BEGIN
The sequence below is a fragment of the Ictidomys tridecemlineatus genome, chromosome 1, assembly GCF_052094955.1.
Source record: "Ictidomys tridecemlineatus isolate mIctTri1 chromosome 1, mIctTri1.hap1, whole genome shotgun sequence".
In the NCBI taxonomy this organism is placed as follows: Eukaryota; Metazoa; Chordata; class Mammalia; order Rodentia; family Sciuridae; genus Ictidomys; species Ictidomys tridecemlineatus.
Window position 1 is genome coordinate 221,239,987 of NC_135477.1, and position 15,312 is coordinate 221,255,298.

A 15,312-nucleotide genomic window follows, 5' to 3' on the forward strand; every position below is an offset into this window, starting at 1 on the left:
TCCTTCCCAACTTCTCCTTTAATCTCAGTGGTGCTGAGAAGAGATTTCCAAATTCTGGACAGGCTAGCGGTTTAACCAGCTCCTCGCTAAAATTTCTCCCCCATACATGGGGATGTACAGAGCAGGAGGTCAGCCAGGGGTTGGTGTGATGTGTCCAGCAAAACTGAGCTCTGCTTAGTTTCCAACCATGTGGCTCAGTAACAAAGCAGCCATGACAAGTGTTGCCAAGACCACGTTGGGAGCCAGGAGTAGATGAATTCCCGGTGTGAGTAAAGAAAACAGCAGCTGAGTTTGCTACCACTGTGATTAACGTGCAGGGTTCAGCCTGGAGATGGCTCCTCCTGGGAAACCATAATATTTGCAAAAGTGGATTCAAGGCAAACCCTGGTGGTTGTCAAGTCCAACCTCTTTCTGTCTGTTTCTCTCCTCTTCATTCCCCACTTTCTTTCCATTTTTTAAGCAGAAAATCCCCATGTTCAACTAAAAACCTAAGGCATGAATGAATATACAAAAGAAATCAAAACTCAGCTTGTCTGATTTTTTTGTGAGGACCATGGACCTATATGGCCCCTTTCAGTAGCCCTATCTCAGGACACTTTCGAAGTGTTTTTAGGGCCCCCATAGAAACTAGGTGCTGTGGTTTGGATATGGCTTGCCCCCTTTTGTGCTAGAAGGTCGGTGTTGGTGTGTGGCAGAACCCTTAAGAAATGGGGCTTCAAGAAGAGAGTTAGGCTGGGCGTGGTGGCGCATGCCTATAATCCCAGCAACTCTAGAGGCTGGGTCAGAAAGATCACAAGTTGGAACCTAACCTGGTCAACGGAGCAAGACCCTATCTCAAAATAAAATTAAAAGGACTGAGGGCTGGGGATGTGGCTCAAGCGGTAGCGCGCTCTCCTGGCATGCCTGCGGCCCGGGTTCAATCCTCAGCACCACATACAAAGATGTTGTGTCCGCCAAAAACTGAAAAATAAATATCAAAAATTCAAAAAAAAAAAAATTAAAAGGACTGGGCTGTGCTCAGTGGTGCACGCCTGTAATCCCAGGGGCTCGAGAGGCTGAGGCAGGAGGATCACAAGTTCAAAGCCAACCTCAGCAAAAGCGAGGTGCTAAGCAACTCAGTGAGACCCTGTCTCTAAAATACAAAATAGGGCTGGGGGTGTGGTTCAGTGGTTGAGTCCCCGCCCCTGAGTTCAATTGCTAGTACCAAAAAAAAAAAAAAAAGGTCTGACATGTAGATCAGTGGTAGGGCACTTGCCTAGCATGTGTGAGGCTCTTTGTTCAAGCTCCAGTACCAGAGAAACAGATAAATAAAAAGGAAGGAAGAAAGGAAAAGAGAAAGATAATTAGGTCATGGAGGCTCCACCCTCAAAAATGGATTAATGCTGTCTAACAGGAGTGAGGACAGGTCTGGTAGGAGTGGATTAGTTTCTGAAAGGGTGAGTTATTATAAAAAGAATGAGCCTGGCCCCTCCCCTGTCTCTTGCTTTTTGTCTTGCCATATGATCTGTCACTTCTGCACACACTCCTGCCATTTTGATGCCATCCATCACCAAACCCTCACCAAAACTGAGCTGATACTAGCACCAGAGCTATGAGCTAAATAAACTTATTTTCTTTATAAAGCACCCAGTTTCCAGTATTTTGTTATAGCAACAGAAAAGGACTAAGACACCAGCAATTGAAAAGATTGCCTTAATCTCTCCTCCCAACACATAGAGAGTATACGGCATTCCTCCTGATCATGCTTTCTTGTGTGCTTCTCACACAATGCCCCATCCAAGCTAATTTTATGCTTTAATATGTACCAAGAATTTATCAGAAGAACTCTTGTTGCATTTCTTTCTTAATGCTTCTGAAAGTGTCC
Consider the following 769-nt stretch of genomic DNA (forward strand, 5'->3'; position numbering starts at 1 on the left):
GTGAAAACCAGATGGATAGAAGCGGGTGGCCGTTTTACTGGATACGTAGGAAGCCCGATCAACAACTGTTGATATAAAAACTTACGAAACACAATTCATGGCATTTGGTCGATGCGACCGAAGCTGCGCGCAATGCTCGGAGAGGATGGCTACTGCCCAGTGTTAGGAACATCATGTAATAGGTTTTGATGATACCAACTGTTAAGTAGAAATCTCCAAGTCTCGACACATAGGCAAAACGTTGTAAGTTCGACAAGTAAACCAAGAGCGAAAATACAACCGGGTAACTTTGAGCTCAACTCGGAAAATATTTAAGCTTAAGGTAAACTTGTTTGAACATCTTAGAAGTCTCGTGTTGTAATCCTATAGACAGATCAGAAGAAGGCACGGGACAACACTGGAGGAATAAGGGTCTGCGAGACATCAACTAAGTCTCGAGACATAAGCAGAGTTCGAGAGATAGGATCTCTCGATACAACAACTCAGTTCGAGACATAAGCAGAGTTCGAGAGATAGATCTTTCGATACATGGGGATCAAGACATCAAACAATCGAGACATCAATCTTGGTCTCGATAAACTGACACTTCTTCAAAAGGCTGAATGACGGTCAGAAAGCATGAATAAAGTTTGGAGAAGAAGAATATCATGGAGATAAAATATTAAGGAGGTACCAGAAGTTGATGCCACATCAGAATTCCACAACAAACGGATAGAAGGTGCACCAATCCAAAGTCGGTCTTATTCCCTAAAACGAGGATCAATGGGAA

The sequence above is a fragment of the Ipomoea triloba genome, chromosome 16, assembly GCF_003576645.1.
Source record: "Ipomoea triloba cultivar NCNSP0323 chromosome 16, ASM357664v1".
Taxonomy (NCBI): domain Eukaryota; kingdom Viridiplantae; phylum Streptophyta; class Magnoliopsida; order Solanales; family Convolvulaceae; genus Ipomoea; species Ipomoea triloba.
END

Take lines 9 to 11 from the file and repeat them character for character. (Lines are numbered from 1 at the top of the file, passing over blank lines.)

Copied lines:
The sequence above is a fragment of the Ipomoea triloba genome, chromosome 16, assembly GCF_003576645.1.
Source record: "Ipomoea triloba cultivar NCNSP0323 chromosome 16, ASM357664v1".
Taxonomy (NCBI): domain Eukaryota; kingdom Viridiplantae; phylum Streptophyta; class Magnoliopsida; order Solanales; family Convolvulaceae; genus Ipomoea; species Ipomoea triloba.